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  • Bruce Ames and Rhonda Patrick, Part 2 of 2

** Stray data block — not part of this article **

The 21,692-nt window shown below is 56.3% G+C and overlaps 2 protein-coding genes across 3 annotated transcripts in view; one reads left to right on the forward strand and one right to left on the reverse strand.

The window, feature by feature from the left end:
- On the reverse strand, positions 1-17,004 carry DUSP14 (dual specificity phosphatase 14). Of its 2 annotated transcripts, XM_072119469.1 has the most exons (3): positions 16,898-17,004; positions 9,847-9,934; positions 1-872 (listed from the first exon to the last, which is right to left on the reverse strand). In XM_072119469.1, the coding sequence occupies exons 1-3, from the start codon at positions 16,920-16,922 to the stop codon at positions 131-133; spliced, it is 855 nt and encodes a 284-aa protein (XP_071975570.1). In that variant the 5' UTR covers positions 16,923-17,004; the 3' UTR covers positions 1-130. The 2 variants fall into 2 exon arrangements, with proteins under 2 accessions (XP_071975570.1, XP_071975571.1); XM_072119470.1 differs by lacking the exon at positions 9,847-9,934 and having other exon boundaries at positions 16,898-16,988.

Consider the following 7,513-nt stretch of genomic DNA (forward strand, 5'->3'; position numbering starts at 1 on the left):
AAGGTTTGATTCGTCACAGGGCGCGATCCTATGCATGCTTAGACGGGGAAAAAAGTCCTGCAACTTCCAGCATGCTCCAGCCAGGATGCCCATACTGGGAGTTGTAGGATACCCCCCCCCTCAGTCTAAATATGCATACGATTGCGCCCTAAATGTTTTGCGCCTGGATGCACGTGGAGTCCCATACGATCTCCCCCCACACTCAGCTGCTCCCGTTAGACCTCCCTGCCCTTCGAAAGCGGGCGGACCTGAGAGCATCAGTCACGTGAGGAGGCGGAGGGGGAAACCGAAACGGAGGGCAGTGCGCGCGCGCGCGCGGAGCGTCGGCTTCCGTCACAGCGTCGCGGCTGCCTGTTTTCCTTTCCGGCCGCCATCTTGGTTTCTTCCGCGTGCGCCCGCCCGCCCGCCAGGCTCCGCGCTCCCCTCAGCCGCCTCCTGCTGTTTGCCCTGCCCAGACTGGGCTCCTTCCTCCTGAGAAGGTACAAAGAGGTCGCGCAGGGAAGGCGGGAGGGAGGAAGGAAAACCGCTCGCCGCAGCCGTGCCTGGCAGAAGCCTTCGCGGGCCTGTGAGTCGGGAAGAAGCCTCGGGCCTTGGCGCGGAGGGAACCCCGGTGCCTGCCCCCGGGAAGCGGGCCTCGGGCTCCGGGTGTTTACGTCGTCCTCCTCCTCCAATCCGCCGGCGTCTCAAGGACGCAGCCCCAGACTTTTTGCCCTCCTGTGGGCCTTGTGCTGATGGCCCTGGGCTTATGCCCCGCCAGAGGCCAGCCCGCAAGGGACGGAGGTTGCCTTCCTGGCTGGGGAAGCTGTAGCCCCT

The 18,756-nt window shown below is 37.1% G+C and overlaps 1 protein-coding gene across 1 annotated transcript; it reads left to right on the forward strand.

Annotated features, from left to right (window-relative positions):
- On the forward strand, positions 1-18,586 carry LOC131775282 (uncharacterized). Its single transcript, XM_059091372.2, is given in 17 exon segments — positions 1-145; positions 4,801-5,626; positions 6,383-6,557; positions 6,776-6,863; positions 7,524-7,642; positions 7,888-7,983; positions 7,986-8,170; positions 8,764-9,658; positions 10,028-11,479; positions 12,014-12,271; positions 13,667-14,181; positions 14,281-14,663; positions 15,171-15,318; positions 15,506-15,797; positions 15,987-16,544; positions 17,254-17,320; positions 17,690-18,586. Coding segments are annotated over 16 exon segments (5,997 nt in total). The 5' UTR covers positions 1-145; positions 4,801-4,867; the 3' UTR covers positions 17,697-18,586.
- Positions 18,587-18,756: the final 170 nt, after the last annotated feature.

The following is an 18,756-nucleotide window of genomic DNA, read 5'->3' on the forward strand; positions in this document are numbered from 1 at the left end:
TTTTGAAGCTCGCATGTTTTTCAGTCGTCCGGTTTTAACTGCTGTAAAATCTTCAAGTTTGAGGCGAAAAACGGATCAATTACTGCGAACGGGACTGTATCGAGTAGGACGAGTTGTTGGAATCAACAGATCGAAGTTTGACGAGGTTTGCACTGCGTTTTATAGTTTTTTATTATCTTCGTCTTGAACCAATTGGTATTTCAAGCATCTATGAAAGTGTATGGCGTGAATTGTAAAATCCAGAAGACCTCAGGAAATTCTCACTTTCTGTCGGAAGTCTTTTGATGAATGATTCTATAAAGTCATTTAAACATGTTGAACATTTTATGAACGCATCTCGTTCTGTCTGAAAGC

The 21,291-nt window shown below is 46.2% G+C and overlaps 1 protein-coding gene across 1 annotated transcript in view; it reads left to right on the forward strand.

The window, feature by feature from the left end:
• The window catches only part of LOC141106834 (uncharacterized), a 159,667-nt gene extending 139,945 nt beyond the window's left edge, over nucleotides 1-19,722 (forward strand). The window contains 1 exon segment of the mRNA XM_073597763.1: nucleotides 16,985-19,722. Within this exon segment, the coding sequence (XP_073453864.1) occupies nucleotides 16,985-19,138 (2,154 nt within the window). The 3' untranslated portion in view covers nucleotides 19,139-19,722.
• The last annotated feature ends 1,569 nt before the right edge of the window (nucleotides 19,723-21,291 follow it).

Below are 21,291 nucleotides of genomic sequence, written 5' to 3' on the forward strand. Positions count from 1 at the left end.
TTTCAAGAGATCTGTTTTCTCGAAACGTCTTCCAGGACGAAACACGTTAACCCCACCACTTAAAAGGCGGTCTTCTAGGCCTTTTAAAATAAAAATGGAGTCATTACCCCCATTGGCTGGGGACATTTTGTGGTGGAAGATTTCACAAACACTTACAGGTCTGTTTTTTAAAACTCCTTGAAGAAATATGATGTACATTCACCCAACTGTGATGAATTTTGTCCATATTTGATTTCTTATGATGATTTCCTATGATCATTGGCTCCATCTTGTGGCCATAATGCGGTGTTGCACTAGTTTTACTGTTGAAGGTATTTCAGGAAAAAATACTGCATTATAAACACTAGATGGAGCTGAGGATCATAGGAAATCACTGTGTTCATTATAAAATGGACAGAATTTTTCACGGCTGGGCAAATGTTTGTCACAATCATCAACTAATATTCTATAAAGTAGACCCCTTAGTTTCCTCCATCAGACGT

Bruce Ames Sr Scientist at CHORI, and Prof Emeritus of Biochem and Molecular Bio, at UC Berkeley. Rhonda Patrick Ph.D. biomedical science, postdoc at CHORI in Dr. Ames lab. The effects of micronutrients on metabolism, inflammation, DNA damage, and aging.TranscriptSpeaker 1:        Spectrum's next. Speaker 2:        Okay. [inaudible] [inaudible]. Speaker 1:        Welcome to spectrum the science and technology show [00:00:30] on k a l x Berkeley, a biweekly 30 minute program bringing you interviews featuring bay area scientists and technologists as well as a calendar of local events and news. Speaker 3:        Hi there. My name is Renee Rao and I'll be hosting today's show this week on spectrum. We present part two of our two interviews with Bruce Ames and Rhonda Patrick. Dr Ames is a senior scientist at Children's Hospital, Oakland Research Institute, director of their [00:01:00] nutrition and metabolism center and a professor emeritus of biochemistry and molecular biology at the University of California Berkeley. Rhonda Patrick has a phd in biomedical science. Dr. Patrick is currently a postdoctoral fellow at Children's Hospital, Oakland Research Institute and Dr Ames lab. She currently conducts clinical trials looking at the effects of nutrients on metabolism, inflammation, DNA damage and aging. In February of 2014 she published [00:01:30] a paper in the Federation of American Societies for Experimental Biology Journal on how vitamin D regulates serotonin synthesis and how this relates to autism. In part one Bruce and Rondo described his triage theory for micronutrients in humans and their importance in health and aging. In part two they discussed public health risk factors, research funding models, and the future work they wish to do. Here is part two of Brad Swift's interview with Dr Ames [00:02:00] and Patrick. Speaker 4:        Is there a discussion going on in public health community about this sort of important that Rhonda, that one, Speaker 5:        I think that people are becoming more aware of the importance of micronutrient deficiencies in the u s population. We've got now these national health and examination surveys that people are doing, examining the levels of these essential vitamins and minerals. 70% of the populations not getting enough vitamin D, 45% [00:02:30] population is not getting enough magnesium, 60% not getting enough vitamin K, 25% is not getting enough vitamin CS, 60% not getting enough vitamin E and on and on, 90% not getting enough calcium testing. It's very difficult to get. So I think that with these surveys that are really coming out with these striking numbers on these micronutrient deficiencies in the population, I'm in the really widespread and with triage, the numbers that tell you may be wrong because the thinking short term instead of long term, really what you want to know Speaker 6:        [00:03:00] is what level [inaudible] indeed to keep a maximum lifespan. And our paper discussed all at and uh, but I must say the nutrition community hasn't embraced it yet, but they will because we're showing it's true and we may need even more of certain things. But again, you don't want to overdo it. Okay. Speaker 4:        So talk a little bit about risk factors in general. In health, a lot of people, as you were saying, are very obsessed with chemicals or so maybe their risk assessment is [00:03:30] misdirected. What do you think are the big health issues, the big health risks? Speaker 6:        I think obesity is like smoking. Smoking is eight or 10 years off your life. Each cigarette takes 10 minutes off your life. I mean, it's a disaster and smoking levels are going down and down because people understand. Finally, there's still a lot of people smoke, but obesity is just as bad years of expensive diabetes and the costs can be used. [00:04:00] Whatever you look at out timers of brain dysfunction of all sites is higher in the obese and there's been several studies of the Diet of the obese and it's horrible. I mean it's sugar, it's comfort food and they're not eating fruits and vegetables and the not eating berries and nuts and not eating fish. And so it's doing the main and the country is painful. Speaker 5:        I think that the biggest risk in becoming unhealthy and increasing your [00:04:30] risk of age related diseases, inflammatory diseases comes down to micronutrient intake and people are not getting enough of that. And we know that we quantified it, we know they're not getting enough. And so I think that people like to focus on a lot of what not eat, don't eat sugar and that's right. You shouldn't eat a lot of sugar. I mean there's a lot of bad effects on, you know, constantly having insulin signaling activated. You can become insulin resistant in type two diabetic and these things are important. But I think you also need to realize you need to focus on what you're not getting as opposed to only focusing on what you should not [00:05:00] be getting. Yeah, Speaker 6:        a colleague, lowest scold, and I wrote over a hundred papers trying to put risk in perspective. That part to been in pesticide is really uninteresting. Organic food and regular food doesn't matter. It's makes you feel good, but you're really not either improving the environment or helping your health. Now that you're not allowed to say that, things like that in Berkeley. But anyway, it's your diet. You should be worried about getting a good balanced time. So if you put out a thousand [00:05:30] hypothetical risks, you're lost space. Nobody knows what's important anymore and that's where we're getting. Don't smoke and eat a good diet. You're way ahead of the game and exercise and exercise. Right.Speaker 4:        And in talking about the current situation with funding, when you think back Bruce, in the early days of your career and the opportunities that were there for getting funding vastly Speaker 6:        different. [00:06:00] Well, there was much less money in the system, but I always was able to get funded my whole career and I've always done reasonably well. But now it's a little discouraging when I think I have big ideas that are gonna really cut health care costs and we have big ideas on obesity and I just can't get any of this funded [inaudible] but now if you're an all original, it's hopeless putting it at grant, [00:06:30] I just have given up on it. Speaker 5:        Well the ANA, the NIH doesn't like to fund. Speaker 6:        Yeah. If you're thinking differently than everybody else you do and they're only funding eight or 9% of grants, you just can't get funded. I didn't want to work on a 1% so I'm funding it out of my own pocket with, I made some money from a biotech company of one my students and that's what's supporting my lamb and few rich people who saw potential gave me some money. But it's really tough [00:07:00] now getting enough money to do this. That's an interesting model. Self funding. Well, Rhonda is trying to do that with a, she has a blog and people supporting her in, Speaker 5:        I'm trying to do some crowdfunding where instead of going to the government and then all these national institute of cancer, aging, whatever, which essentially uses taxpayer dollar anyways to fund research. I'm just going to the people, that's what I'm trying to do. My ultimate goal is to go to the people, tell them about this research I'm doing and [00:07:30] my ideas how we're going to do it and have them fund it. People are willing to give money to make advances in science. They just need to know about it. What did you tell him what your app is? So, so I have an app called found my fitness, which is the name of my platform where I basically break down science and nutrition and fitness to people and I explained to them mechanisms. I explained to them context, you know, because it's really hard to keep up with all these press releases and you're bombarded with and some of them are accurate and some aren't and most of the time you just have no idea what is going on. Speaker 5:        It's very [00:08:00] difficult to sort of navigate through all that mess. So I have developed a platform called found my fitness where I'm trying to basically educate people by explaining and breaking down the science behind a lot of these different types of website. And it's an app, it's a website that's also an app can download on your iPhone called found my fitness. And I have short videos, youtube videos that I do where I talk about particular science topics or health nutrition topics. I also have a podcast where I talk about them. I'm interviewing other scientists in the field and things like that. And also I've got a news community site [00:08:30] where people can interact posts, new news, science stories or nutrition stories, whatever it is and people comment. So we're kind of building in community where people can interact and ask questions and Speaker 6:        Rhonda makes a video every once in a while and puts it up on her website and she has people supporting at least some of this and she hopes to finally get enough money coming in. We'll support her research. Speaker 5:        No, I think we're heading that way. I think that scientists are going to have to findSpeaker 6:        new creative ways to fund their research. Uh, particularly if they have creative ideas [00:09:00] is, Bruce mentioned it because it's so competitive to get that less than 10% funding. The NIH doesn't really fun, really creative and risky, but it's, you need somebody who gets it. If when you put out a new idea, right, and if it's against conventional wisdom, which I'd like to do with the occasion arises, then it's almost impossible anyway. Speaker 4:        Even with your reputation. Speaker 6:        Yeah, it's hard. I've just given [00:09:30] up writing grants now. It's a huge amount of work and when they keep on getting turned down, even though I think these are wonderful ideas, luckily I can keep a basal level supporting the lab. I found a rich fellow who had an autistic grandkid guy named Jorgensen and he supported Rhonda and he supported her for a year and she was able to do all these things. Yeah, my age, I want to have [00:10:00] a lot of big ideas and I just like to get them out there anyway. We shouldn't complain. We're doing okay. Right. It's a very fulfilling job. There's nothing more fulfilling than doing science in my opinion. Yes. Speaker 7:        You're listening to spectrum and k a Alex Berkley. Today's guests are Dr. Bruce Ames and Dr Rhonda Patrick of Children's Hospital Oakland Research Institute. [00:10:30] Oh, Speaker 4:        the ames test. When you came up with that, was that, what was the process involved with?Speaker 6:        Well, how do you devise that? Well, I was always half a geneticist and half a bio chemist and I thought you Taishan is really important. And nobody was testing new substances out there to see if there were mutagens. And so I thought it'd be nice to develop a simple, easy test in bacteria for doing that. That [00:11:00] was cheap and quick. And then I became interested in the relation of carcinogens to mutagens and so I was trying to convince people at the active forms of carcinogens were muted. There were other people in that area too, but I was an early enthusiastic for that idea and anyway, it's just came from my knowledge of two different fields, but that's a long time ago. I'm more excited about the brain now. The current stuff Speaker 4:        doing obviously is it's more [00:11:30] exciting. Yeah. Do you both spend time paying attention to other areas of science? Speaker 6:        I read an enormous amount and every 10 or 15 years I seem to change my feel of and follow off something that seems a little hotter than the other things and I've been reasonably successful at that, so that's what I liked to do. I am constantly Speaker 5:        about all the latest research coming out. I mean, that's like pretty much all I do is I'm very excited about the new [00:12:00] field of epigenetics, where we're connecting what we eat, our lifestyle, how much stress we are under, how much exercise we do, how much sleep we get, how this is actually changing, methylation patterns, acetylation patterns. In our DNA and how that can change gene expression, turn on genes, turn off genes. I mean how this all relates to the way we age, how it relates to behavior, how it relates to us passing on behaviors to our children, grandchildren, you know, this is a field that's to me really exciting and something that I've spend quite a bit of time reading about. So for both of [00:12:30] you, what have been in the course of your career, the technologies, Speaker 6:        the discoveries that have impacted your work the most? Well obviously understanding DNA and all the things it does was a huge advance for biology. And I was always half a geneticist, so I was hopping up and down when that Watson Crick paper came out and I gave it in the Journal club to all these distinguished biochemists and they said very speculative. [00:13:00] I said I was young script. I said, you guys be quiet. This is the paper of the century. And it made a huge difference. And there's been one advance after another. A lot of technical advances, little companies spring up, making your life easier and all of that. So it's been fun going through this. Speaker 5:        I think, you know, in terms of my own research, which got me to where I'm at now, a lot of the, the technological advances in making transgenic mouse models, [00:13:30] knocking out certain genes, being able to manipulate, doing, inserting viral vectors with a specific gene and with a certain promoter on it and targeting it to a certain tissue so you can, you know, look specifically at what it's doing in that tissue or knock it out and what it's doing and that tissue. That for me is a, been a very useful technology that's helped me learn a lot. In addition, I like to do a lot of imaging. So these fluorescent proteins that we can, you know, you use to tag on, look at other proteins where they're located both tissue wise and also intracellularly inside the cell. Doing [00:14:00] that in real time. So there's now live cell imaging we can do and see things dynamically. Like for example, looking at Mitochondria and how they move and what they're doing in real time. Like that for me is also been really a useful technology and helping me understand Mitochondria. And how they function, dysfunction can occur. So I think a, those, those have been really important technologies for me. Speaker 6:        And then computers change biology. Google made a huge difference. You can put two odd facts into Google and outcome Molly's paper. You'd spend years in a library [00:14:30] trying to figure all this stuff out. So Google really made theoretical biology possible. And I think this whole paper that Rhonda did, she couldn't have done it without Google. That's was the technology that opened it all up. This is so much literature and nobody can read all this and remember it all that we need the search. And so is this kind of a boom in theoretical biology? Well, [00:15:00] I wouldn't say there's a boom yet, but there's so much information out there that people haven't put together. Speaker 5:        Yeah, people have been generating data over the years. There's tons of data out there and there's a lot of well done research that people haven't put together, connected the dots and made big picture understanding of complex things. So I think that there is an opening for that. And I do think that people will start to do that more and they are starting to do it more and more. Speaker 6:        So in the past there really wasn't a theoretical biology that was certainly Darwin was [00:15:30] theoretical you could say and lots of people had big ideas in the unified fields, but it was rare. Speaker 5:        I think we have more of an advantage in that we can provide mechanisms a little easier because we can read all this data. You know people like Darwin, they were doing theoretical work but they were also making observations. So what we're doing now is we're looking at observations other people have made and putting those together. Speaker 8:        [00:16:00] [inaudible] and [inaudible] is a public affairs show on k a l x Berkeley. This is part two of a two part interview with Bruce Ames and Rhonda Patrick. Speaker 6:        Are there, are other scientists active in the longevity field whose work you admire that you would love to collaborate with? [00:16:30] Well or associated with? Always collaborates. So science is both very collegial and very competitive. You think somebody might get their first. But one of the tricks I like in my lab is we have half a dozen really good people with different expertise and we sit around a table and discuss things and it's no one person can know all medicine. And so [00:17:00] anyways, that helps. Yeah. And it might be collaborating with this guy now because both of you contribute something that the other person doesn't have a technique or whatever. And in three years we might be competing with them, but that's why it's good to keep good relations with everybody. But business is the same way companies compete and collaborate. Yeah. Speaker 5:        I, I personally am in terms of the field of longevity. Uh, I admire the work of Elizabeth Blackburn [00:17:30] who discovered, uh, won the Nobel prize for be playing a role in discovering the enzyme telomerase Speaker 6:        that was done at Berkeley, by the way. Speaker 5:        Yeah. And she's now a professor at UCLA. So I would be really excited to set up a collaboration with her. Speaker 6:        Well, what are the lab's research plans going forward now? Uh, well, other than Ryan Reinders next two papers. Yeah. Rhonda has these papers to get out. And I'd like to get the whole business [00:18:00] of tuning up our metabolism on firmer ground, convince nutrition people who are expert in one particular environment or most people studied B six for their whole lives or study Niacin for their whole lives or magnesium. And I buy it at the experts in a particular field to think about triage and what protein do we measure that tells you you're short a not getting enough, the vulnerable ones and get that idea [00:18:30] out and do a few examples and convince people that RDA should be based on long term effects rather than short term. And then Rhonda and I were talking the other day and we both got excited about drugs. This money to be made. Speaker 6:        So pharmaceutical companies compete on getting new and better drugs and they can be billion dollar drugs but nutrition, nobody can make money out of it. And so there, [00:19:00] do you want to do a clinical trial on Vitamin d the way you do with the drug? Food and drug wants a double blind randomized controlled clinical trial. That's the gold standard for drugs. But it's not for nutrition is nutrition. You have to measure if 20% of the population is low on vitamin D, you don't want to do a study where you don't measure who's low and who's high because otherwise it's designed to fail. So you have to measure [00:19:30] things. Now, vitamin D actually many more deficient, but a lot of vitamins, 10% of lower 20% is low and you can't just lump them in with all the people have enough and do a randomized on one clinical trial and think it's going to mean something without measuring something. Speaker 6:        Rhonda has one of her videos on our website to [inaudible] all these doctors who saved the vitamins are useless. They're all based on clinical trials that are designed for drugs [00:20:00] and they don't measure anything. So you have to know who should deficient and then taking that amount of value and makes you sufficient. I think, uh, some interesting re ongoing research in our lab is also the cornea bar. Yeah. So yeah, Joyce mechanical amp is directing a project on the Corey bar. We were deciding how do you get vitamins and minerals into the poor and we made a little bar, which is kind of all the components of a Mediterranean diet that people [00:20:30] aren't getting enough vitamins and all the vitamins and minerals and fish oil and vitamin D and soluble fiber and insoluble fiber and plant polyphenols and we can raise everybody's HDL in a couple of weeks and this is the mass of people aren't eating, they think they're eating good tide aren't and obese people or have their metabolism all fouled up and you were even learning how to make progress there. So Speaker 5:        cool thing about it is that you can take a population [00:21:00] of people that eats very unhealthy and they are obese, meaning they have a BMI of 30 or above and you can give them this nutritional bar that has a variety of micronutrients. It has essential fatty acids and some polyphenols fiber and give it to them twice a day on top of their crappy diet. You don't tell them to change your diet at all. It's like keep doing what you're doing, but here, eat those twice a day on top of what you're doing and you can see that, you know after a few weeks that these changes start to occur where their HDLs raise or LDS lower. I mean there's, there's a lot of positive effects, you know, lower c reactive protein. So [00:21:30] I think this is really groundbreaking research because it's, it says, look, you can take someone who's eating a terrible diet completely, probably micronutrient division in many essential vitamins and minerals and such are eating a bunch of sugar and crap and processed foods and on and on and on and yet you can give them this nutritional bar that has a combination of micronutrients in it and you can quantify changes that are positive. Speaker 5:        I think that's a really exciting ongoing project in our lab, Speaker 6:        Bruce Ames and Rhonda Patrick, thanks very much [00:22:00] for being on spectrum. It's a pleasure. Absolutely a pleasure. Thanks for having us. Speaker 7:        Aw. [inaudible] to learn more about the work aims and Patrick's are doing. Visit their websites. Bruce and found my spectrum shows are archived on iTunes yet we've created this simple link for you. The link is tiny a Alex spectrum Speaker 3:        [00:22:30] and now a calendar of the science and technology events happening locally over the next two weeks. Rick Kreisky joins me to present the calendar on Sunday July 13th the bay area meetup, random acts of science will host an event to do science with paper papers, one of the most commonly available materials with a variety of science applications. Everything from the dynamics of classic paper airplanes launching paper rockets and building structures in [00:23:00] Origami will be discussed. The group will also learn about fibers and paper and how to create their own homemade paper. Raw materials will be provided, but attendees are also welcome to bring their own. The event will be held July 13th from two to 3:00 PM outside the genetics and plant biology building on the UC Berkeley campus. It is free and open to anyone interested in coming basics. The Bay area art science, interdisciplinary collaborative sessions. [00:23:30] We'll have their fifth event on Monday the 14th from six 30 to 10:00 PM at the ODC theater, three one five three 17th street in San Francisco. Speaker 3:        The theme is monsters. Professor John Haffer. Nick, we'll introduce the audience to a peracetic fly that turns European honey bees into zombies, author and translator, Eric Butler. We'll explain how literature and film have made the Vampire [00:24:00] a native of Eastern Europe into a naturalized American with a preference for the Golden State Marine biologist David McGuire. Well, disentangle the media fueled myth of the shark from its true nature and Kyle Taylor, senior scientist for the gluing plant project will show off plants that glow in the dark. Admission will be on a sliding scale from absolutely nothing. Up to 20 bucks. Visit for more info. [00:24:30] That's B double a s I c On Saturday, July 19th you see Berkeley molecular and cell biology Professor Kathleen Collins will host the latest iteration of the monthly lecture series. Signs that cow Professor Collins will discuss the connections between the seemingly incontrovertible fact of human aging. A fascinating enzyme known as telomerase and malignant cancers. Speaker 3:        While cancer cells can grow indefinitely [00:25:00] all normally functioning human tissues will eventually die out. This is because with each success of cell division, the protective cap or a telomere at the end of each chromosome is gradually degraded while the enzyme to limb arrays or pairs this damage in embryos. It is not fully active in adult human tissues. Perhaps to prevent the uncontrollable growth of cancer cells. Professor Collins will discuss telomeres and telomerase function and how they affect the balance of human aging [00:25:30] and immortality. The free public talk will be held July 19th in room one 59 of Mulford Hall on the UC Berkeley campus. The lecture will begin at 11:00 AM sharp science need is a monthly science happy hour for adults 21 and over the pairs. Lightning talks with interactive stations on the back patio of the El Rio bar at three one five eight mission street in San Francisco. Speaker 3:        [00:26:00] The theme for July Science Neat is backyard science and we'll feature the science of things right here in the bay area from plants to plankton and beetles. Two bikes. Admission is $4 and the event will be on Tuesday, July 22nd from six 30 to 8:30 PM and now a few of our favorite science stories. Rick's back to present the news. The rocky planets that are closest to our son generally have an iron core [00:26:30] that makes up about a third of their mass that is surrounded by rock that makes up the other two thirds. Mercury is an exception and is the other way around. With a massive iron core that takes up about percent of the planet's mass. This has been difficult to explain. If mercury had been built up by collisions the way that Venus and earth and Mars where we'd expect it to have a similar composition in a letter published in nature geoscience on July six Eric s [00:27:00] fog and Andreas Roofer of Arizona State University report their simulations that suggests that collisions may have stripped away Mercury's mantle, some moon and planet sized rocks would bounce off of each other, sometimes knocking one body out of its orbit while the impactor and the leftover debris coalesced into a planet. Speaker 3:        This model is consistent with Mercury's high abundance of [inaudible] elements that have been observed recently by NASA's messenger spacecraft [00:27:30] in their so called hit and run model. Mercury is missing metal would end up coalescing onto Venus or in your report compiled by UC Berkeley. Scientist has definitively linkedin gene that has helped Tibetan populations thrive in high altitude environments to hit or too little known human ancestor. The Denisovans, the Denisovans along with any thoughts when extinct around 40 to 50,000 years ago about the time that modern human began to ascend [00:28:00] and Aaliyah is a version of a gene in this case and unusually of the gene e p a s one which regulates hemoglobin production has been common among Tibetans since their move several thousand years ago. John Habit areas at around 15,000 feet of elevation. Well, most people have Leos that caused them to develop thick blood at these high elevations, which can later lead to cardiovascular problems. The tobacco wheel raises hemoglobin levels only slightly allowing possessors [00:28:30] to avoid negative side effects. So the report, which will later republished in the journal Nature details the unique presence of the advantageous aliyah. Among Tibetans and conclusively matches it with the genome of the Denisovans. This is significant because as principle author, Rasmus Nielsen, UC Berkeley professor of integrative biology writes, it shows very clearly and directly that humans evolved and adapted to new environments by getting their genes from another species. Nielsen added that there are many other [00:29:00] potential species to explore as sources of human DNA Speaker 8:        [inaudible].Speaker 4:        This show marks the end of our production of spectrum. I want to thank Rick Karnofsky, Renee, Rau, and Alex Simon for their help in producing spectrum. I want to extend a blanket thank you to all the guests who took the time to appear on spectrum over the three years we have been on Calex to Sandra Lenna, [00:29:30] Erin and Lorraine. Thanks for your guidance and help to Joe, Peter and Greg. Thanks for your technical assistance and encouragement to listeners. Thanks for tuning in and Speaker 7:        stay tuned to Calico [inaudible].